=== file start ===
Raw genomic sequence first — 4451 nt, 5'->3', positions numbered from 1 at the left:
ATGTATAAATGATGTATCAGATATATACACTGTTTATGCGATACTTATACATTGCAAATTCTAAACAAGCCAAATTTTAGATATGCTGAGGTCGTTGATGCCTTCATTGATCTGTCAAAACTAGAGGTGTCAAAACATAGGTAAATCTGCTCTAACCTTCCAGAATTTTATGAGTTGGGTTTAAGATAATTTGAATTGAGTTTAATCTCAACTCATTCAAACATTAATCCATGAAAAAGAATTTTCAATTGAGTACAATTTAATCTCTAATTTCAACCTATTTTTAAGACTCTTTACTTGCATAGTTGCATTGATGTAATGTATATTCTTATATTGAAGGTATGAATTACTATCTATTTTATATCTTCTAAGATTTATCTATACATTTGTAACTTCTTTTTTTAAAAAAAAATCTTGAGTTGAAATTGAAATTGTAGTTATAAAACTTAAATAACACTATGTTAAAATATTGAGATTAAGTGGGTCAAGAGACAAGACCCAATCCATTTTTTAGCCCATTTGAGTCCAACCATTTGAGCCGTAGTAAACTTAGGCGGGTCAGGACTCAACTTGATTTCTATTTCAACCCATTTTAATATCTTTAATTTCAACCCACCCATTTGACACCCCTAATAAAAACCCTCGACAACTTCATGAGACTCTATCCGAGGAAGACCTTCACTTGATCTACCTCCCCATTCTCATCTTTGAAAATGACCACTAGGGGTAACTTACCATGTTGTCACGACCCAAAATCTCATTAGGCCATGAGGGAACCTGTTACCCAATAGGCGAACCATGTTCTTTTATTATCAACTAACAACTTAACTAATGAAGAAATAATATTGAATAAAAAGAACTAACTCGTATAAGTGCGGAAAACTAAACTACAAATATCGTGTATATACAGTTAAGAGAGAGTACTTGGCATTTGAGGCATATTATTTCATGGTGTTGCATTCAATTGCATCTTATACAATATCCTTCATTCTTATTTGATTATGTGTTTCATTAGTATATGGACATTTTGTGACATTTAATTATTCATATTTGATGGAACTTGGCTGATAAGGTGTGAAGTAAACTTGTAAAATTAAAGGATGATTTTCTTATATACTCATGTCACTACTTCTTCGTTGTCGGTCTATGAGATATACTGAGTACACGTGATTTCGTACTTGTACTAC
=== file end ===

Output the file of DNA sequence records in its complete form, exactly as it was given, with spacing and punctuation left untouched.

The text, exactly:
Raw genomic sequence first — 4451 nt, 5'->3', positions numbered from 1 at the left:
ATGTATAAATGATGTATCAGATATATACACTGTTTATGCGATACTTATACATTGCAAATTCTAAACAAGCCAAATTTTAGATATGCTGAGGTCGTTGATGCCTTCATTGATCTGTCAAAACTAGAGGTGTCAAAACATAGGTAAATCTGCTCTAACCTTCCAGAATTTTATGAGTTGGGTTTAAGATAATTTGAATTGAGTTTAATCTCAACTCATTCAAACATTAATCCATGAAAAAGAATTTTCAATTGAGTACAATTTAATCTCTAATTTCAACCTATTTTTAAGACTCTTTACTTGCATAGTTGCATTGATGTAATGTATATTCTTATATTGAAGGTATGAATTACTATCTATTTTATATCTTCTAAGATTTATCTATACATTTGTAACTTCTTTTTTTAAAAAAAAATCTTGAGTTGAAATTGAAATTGTAGTTATAAAACTTAAATAACACTATGTTAAAATATTGAGATTAAGTGGGTCAAGAGACAAGACCCAATCCATTTTTTAGCCCATTTGAGTCCAACCATTTGAGCCGTAGTAAACTTAGGCGGGTCAGGACTCAACTTGATTTCTATTTCAACCCATTTTAATATCTTTAATTTCAACCCACCCATTTGACACCCCTAATAAAAACCCTCGACAACTTCATGAGACTCTATCCGAGGAAGACCTTCACTTGATCTACCTCCCCATTCTCATCTTTGAAAATGACCACTAGGGGTAACTTACCATGTTGTCACGACCCAAAATCTCATTAGGCCATGAGGGAACCTGTTACCCAATAGGCGAACCATGTTCTTTTATTATCAACTAACAACTTAACTAATGAAGAAATAATATTGAATAAAAAGAACTAACTCGTATAAGTGCGGAAAACTAAACTACAAATATCGTGTATATACAGTTAAGAGAGAGTACTTGGCATTTGAGGCATATTATTTCATGGTGTTGCATTCAATTGCATCTTATACAATATCCTTCATTCTTATTTGATTATGTGTTTCATTAGTATATGGACATTTTGTGACATTTAATTATTCATATTTGATGGAACTTGGCTGATAAGGTGTGAAGTAAACTTGTAAAATTAAAGGATGATTTTCTTATATACTCATGTCACTACTTCTTCGTTGTCGGTCTATGAGATATACTGAGTACACGTGATTTCGTACTTGTACTAC